As Muguet 2016 dries down, the jasmine note becomes stronger but never overpowering. The only four notes officially listed are muguet, rose, jasmine and green notes, and I don’t really smell rose separately but this is certainly not a jasmine or muguet soliflore; as it dries down further, it becomes creamier and even a bit like Nivea cream in the best possible way, given that Nivea’s fragrance notes include lily of the valley, rose and jasmine, originally created by use of more essential oils than synthetics. Monsieur Guerlain says that this creaminess makes it closer in feel to the original Guerlain Muguet of 1908, which makes sense as Nivea was launched in 1911. Although only two notes of the traditional Guerlain accord, the so-called “Guerlinade”, are listed for Muguet 2016 (rose and jasmine), and it doesn’t smell “vintage” at all, I wonder if the creaminess may come from a touch of tonka bean or sandalwood, both of which have been included in the Guerlinade accord in its various forms. I don’t smell anything that seems like iris or vanilla, two of its other traditional components. To me, Muguet 2016 never becomes soapy.
The fragrance is an eau de toilette, so it doesn’t last long, but while it does it is lovely. You can extend it a bit by putting a fragrance-free moisturizer or cream on your skin first. Having done that, I can still smell Muguet 2016 on my skin after three hours, which isn’t bad for an EDT. Is it worth $480? The fragrance alone, no. The fragrance in the new flacon? Maybe. This is a truly beautiful fragrance that appeals to my love of muguet; and if I ever decide that I deserve a lovely new piece of jewelry, complete with lovely new perfume, I will buy one of these gorgeous bottles. Maybe I will even get it engraved!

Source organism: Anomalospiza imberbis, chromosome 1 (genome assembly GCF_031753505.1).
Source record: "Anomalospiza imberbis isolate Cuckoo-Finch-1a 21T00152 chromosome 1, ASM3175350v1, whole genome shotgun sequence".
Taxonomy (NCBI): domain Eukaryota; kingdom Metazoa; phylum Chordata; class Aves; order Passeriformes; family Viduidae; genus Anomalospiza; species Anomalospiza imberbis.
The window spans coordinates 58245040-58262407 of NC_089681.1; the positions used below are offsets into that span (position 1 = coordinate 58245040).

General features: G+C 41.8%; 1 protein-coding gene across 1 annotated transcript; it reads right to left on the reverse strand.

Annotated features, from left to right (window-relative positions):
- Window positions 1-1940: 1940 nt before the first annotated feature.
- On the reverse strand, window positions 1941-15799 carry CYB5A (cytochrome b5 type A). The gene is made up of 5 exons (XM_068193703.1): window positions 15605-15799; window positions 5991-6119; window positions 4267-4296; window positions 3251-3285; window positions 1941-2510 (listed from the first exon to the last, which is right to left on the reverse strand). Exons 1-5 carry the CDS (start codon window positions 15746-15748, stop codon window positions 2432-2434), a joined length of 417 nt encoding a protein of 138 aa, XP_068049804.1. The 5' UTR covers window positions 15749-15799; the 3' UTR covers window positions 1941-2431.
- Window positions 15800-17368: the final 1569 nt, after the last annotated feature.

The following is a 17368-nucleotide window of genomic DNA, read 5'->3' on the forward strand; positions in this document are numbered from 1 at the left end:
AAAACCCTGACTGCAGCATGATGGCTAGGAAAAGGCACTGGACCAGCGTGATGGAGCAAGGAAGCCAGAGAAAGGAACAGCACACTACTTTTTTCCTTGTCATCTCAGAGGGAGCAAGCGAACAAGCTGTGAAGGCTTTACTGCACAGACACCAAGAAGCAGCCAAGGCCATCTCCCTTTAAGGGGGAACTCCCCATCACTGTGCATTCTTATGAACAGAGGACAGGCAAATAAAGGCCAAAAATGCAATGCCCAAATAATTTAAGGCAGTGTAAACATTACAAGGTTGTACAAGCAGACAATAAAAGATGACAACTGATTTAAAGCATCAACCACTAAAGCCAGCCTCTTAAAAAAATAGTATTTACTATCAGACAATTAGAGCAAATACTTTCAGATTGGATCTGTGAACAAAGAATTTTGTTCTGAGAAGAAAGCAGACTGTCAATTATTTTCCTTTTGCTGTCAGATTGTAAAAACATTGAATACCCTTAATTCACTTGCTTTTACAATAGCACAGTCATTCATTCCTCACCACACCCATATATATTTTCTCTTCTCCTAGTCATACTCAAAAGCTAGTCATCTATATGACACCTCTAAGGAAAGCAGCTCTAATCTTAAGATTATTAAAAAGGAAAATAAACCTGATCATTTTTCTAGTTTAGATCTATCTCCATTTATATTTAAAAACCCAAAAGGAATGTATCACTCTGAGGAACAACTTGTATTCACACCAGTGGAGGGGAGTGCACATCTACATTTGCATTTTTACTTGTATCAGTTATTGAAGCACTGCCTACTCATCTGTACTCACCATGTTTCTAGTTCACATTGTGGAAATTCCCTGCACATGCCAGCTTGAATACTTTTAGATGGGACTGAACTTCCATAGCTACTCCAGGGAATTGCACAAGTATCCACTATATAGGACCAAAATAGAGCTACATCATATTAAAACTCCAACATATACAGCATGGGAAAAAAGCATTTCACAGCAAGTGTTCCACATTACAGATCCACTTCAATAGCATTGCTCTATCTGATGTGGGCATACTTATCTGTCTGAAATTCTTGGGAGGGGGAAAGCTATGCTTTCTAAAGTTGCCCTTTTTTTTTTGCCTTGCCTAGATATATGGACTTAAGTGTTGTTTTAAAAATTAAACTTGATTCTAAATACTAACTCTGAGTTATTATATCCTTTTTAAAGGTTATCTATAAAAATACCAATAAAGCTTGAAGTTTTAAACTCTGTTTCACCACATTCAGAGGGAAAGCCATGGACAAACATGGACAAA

So, about the bottle. Ambre & Louise‘s blog has a long, evocative explanation of their design, citing inspirations that range from Alphonse Mucha’s Printemps to a greenish self-portrait by Belgian painter Leon Spilliaert (that shows Printemps hanging on the wall behind him), to crenellated white Victorian houses, to Pre-Raphaelite women, to green absinthe and pearls. They seem to have consciously created visual references back to 1908, when the first Guerlain Muguet was launched. The silver filigree design is clearly based on the stylized leaves that appear in so many of Mucha’s works, framing the principal figures. Here, the principal figure is the pale green perfume framed by the silverwork. Interestingly, while the design of the filigree and the background against which the bottle was photographed both include small silver bells that resemble lilies of the valley, nothing in the design recalls the striking shape of the plant’s actual leaves, which are so unique and sculptural, unlike Ambre & Louise’s gold and silver “Gingko” collection. The design includes leaves, but they do not resemble the real ones.
It is a pleasure to witness the creative thought and artistry that went into the creation of this fragrance and its bottle. They are definitely on my wishlist! Between the elegant, floating fragrance and the Pre-Raphaelite fin-de-siecle design references, Muguet 2016 reminds me of the poster for a new musical I saw in its London debut, The Light Princess. Here’s a thought: I would be very excited if Ambre & Louis created a miniature of their flacon to be worn as a necklace, including the Muguet 2016 eau de toilette, as Elsa Peretti once did with her iconic bottle design for Halston’s eponymous perfume.